In conversation with Sadaf Saaz, producer and director, Dhaka Lit Fest
The Dhaka Lit Fest is stepping into its ninth year. This is quite a feat for any international festival not just in Bangladesh but also in South Asia. How challenging has this been for the directors to continue through thick and thin?
Every year has brought its own (sometimes seemingly insurmountable!) challenges, on a variety of fronts. The global scene is also very different from when we started the festival back in 2011. Our deep belief in the importance of keeping this very special space, especially in view of shrinking places for complex and nuanced debate, has enabled us to overcome a lot that gets in our way. Just after the Holey Artisan Bakery attack in 2016, it was assumed that we would not proceed with the festival that year. We decided it was more important than ever to put the festival on, to reiterate our commitment to support pluralism and freedom of expression, and celebrate our syncretic and rich literary heritage. Despite a major sponsor pulling out that year, we put the festival on. It was a complete reaffirmation to us that Bangladeshi culture is still deep-rooted in our reality.
How do you think the DLF has contributed to widening the space for creative dialogues between writers from different parts of the world?
If you take a look at our programs, we carefully curate sessions which generate discussions between writers with diverse perspectives. When we started we were really not plugged into the globally literary scene. Informally, of course, over the years, our writers have developed friendships and connections with other writers abroad; in fact, we have had beautiful creative collaborations that have started at the Dhaka Lit Fest. It is also a place where writers have linked up with agents, publishers or have showcased work which has then been published internationally, thus allowing a greater number of readers around the world to read their work.
Alongside big names, Dhaka Lit Fest has always provided a solid platform to authentic young voices in both fiction and nonfiction from around the world. Why?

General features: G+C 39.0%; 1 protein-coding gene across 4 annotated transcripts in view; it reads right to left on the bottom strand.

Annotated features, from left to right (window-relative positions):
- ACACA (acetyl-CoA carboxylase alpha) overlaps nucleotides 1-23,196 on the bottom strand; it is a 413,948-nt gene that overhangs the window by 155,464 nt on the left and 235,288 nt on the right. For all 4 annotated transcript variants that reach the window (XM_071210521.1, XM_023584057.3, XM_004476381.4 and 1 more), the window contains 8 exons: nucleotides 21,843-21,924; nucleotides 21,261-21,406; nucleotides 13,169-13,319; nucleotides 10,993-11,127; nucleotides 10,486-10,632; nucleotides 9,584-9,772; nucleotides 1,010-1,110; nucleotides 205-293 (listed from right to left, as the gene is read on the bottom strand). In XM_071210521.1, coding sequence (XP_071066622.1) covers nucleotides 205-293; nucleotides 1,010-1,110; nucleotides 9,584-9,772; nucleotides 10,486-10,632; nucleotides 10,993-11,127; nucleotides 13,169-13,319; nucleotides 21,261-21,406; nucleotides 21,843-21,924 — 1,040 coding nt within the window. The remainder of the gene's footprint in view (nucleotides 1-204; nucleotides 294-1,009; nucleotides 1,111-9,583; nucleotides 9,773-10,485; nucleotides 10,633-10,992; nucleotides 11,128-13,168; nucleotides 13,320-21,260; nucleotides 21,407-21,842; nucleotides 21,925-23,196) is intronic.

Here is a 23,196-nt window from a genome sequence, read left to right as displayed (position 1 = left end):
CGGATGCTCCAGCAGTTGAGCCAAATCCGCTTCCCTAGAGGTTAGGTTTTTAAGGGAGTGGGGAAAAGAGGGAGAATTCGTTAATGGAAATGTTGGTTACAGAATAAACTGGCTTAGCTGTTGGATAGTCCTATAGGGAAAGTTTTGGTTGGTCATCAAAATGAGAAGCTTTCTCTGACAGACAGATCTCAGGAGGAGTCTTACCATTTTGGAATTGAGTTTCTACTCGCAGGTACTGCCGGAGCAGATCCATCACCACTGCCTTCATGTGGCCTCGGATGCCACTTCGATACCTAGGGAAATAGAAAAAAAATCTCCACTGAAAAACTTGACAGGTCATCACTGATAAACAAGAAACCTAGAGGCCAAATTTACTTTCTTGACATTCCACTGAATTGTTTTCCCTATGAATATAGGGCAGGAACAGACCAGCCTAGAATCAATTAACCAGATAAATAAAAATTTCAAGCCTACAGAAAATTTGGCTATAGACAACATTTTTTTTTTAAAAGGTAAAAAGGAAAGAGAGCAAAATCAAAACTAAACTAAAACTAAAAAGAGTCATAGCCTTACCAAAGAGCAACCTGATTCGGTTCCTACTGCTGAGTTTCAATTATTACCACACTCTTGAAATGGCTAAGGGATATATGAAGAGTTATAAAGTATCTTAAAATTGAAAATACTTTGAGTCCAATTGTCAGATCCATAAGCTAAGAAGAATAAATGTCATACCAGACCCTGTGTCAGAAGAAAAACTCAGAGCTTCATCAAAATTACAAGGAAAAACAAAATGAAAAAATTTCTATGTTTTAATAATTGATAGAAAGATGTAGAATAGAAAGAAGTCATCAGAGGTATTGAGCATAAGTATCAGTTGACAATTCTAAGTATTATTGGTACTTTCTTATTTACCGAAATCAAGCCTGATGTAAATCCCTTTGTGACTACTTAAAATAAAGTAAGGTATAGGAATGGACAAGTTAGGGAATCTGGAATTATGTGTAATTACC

Not only do we feel that it is important to showcase young talent, we also feel Dhaka Lit Fest is a place to encourage communication between writers of different generations. We do want to nurture young writers, and also to enable them to connect to the right people, and reach a wider readership.
Who are the big names that canceled at the last minute this year?
Every year we have authors who back out for different reasons. An occupational hazard!
You produce the DLF every year. How difficult is it to find sponsors for a big event such as the DLF?
Every year it is tough to arrange money to put on this event. Despite the fact that the DLF has emerged as one of the key highlights of the Dhaka cultural calendar year, it still remains an enormous challenge to have consistent sponsors who understand our vision. Philanthropy of literature and the arts is still in its infancy in Bangladesh, and so we have to depend on sponsorships.
Do you have any special focus on women's issues this year, like the previous years?
Every year, we especially make an effort to bring out different perspectives from women. This year we look at how women view themselves as writers. We have a not-to-be-missed inaugural session with women writers from different continents in conversation. Violence against women is another huge issue, which seems to be increasing or evolving into new forms. We will have a fascinating conversation with leading legal experts and activists about issues of personal law, which permeates every aspect of our lives. We also explore this idea of how society views ageing, especially for women.